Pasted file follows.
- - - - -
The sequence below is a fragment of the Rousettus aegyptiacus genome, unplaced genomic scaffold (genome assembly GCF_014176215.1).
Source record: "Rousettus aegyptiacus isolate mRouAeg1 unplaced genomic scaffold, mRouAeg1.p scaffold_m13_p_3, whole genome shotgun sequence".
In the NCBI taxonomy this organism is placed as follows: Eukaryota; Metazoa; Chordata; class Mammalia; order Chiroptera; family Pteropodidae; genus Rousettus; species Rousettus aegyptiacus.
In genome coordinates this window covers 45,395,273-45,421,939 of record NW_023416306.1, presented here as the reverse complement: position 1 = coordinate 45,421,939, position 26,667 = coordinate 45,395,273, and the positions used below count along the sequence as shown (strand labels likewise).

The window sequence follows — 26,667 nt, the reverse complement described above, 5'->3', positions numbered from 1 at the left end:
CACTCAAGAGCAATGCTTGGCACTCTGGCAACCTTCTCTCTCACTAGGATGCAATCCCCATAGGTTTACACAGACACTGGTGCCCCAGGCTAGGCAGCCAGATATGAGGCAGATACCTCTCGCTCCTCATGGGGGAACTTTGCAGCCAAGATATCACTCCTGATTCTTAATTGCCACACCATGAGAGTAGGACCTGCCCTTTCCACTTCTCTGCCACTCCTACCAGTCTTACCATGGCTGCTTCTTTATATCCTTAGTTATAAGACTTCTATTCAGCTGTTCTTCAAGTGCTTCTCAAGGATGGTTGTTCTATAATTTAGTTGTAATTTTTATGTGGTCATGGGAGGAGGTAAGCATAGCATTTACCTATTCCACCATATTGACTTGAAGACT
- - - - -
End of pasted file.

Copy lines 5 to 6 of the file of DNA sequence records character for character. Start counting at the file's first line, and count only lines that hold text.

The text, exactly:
The window sequence follows — 26,667 nt, the reverse complement described above, 5'->3', positions numbered from 1 at the left end:
CACTCAAGAGCAATGCTTGGCACTCTGGCAACCTTCTCTCTCACTAGGATGCAATCCCCATAGGTTTACACAGACACTGGTGCCCCAGGCTAGGCAGCCAGATATGAGGCAGATACCTCTCGCTCCTCATGGGGGAACTTTGCAGCCAAGATATCACTCCTGATTCTTAATTGCCACACCATGAGAGTAGGACCTGCCCTTTCCACTTCTCTGCCACTCCTACCAGTCTTACCATGGCTGCTTCTTTATATCCTTAGTTATAAGACTTCTATTCAGCTGTTCTTCAAGTGCTTCTCAAGGATGGTTGTTCTATAATTTAGTTGTAATTTTTATGTGGTCATGGGAGGAGGTAAGCATAGCATTTACCTATTCCACCATATTGACTTGAAGACT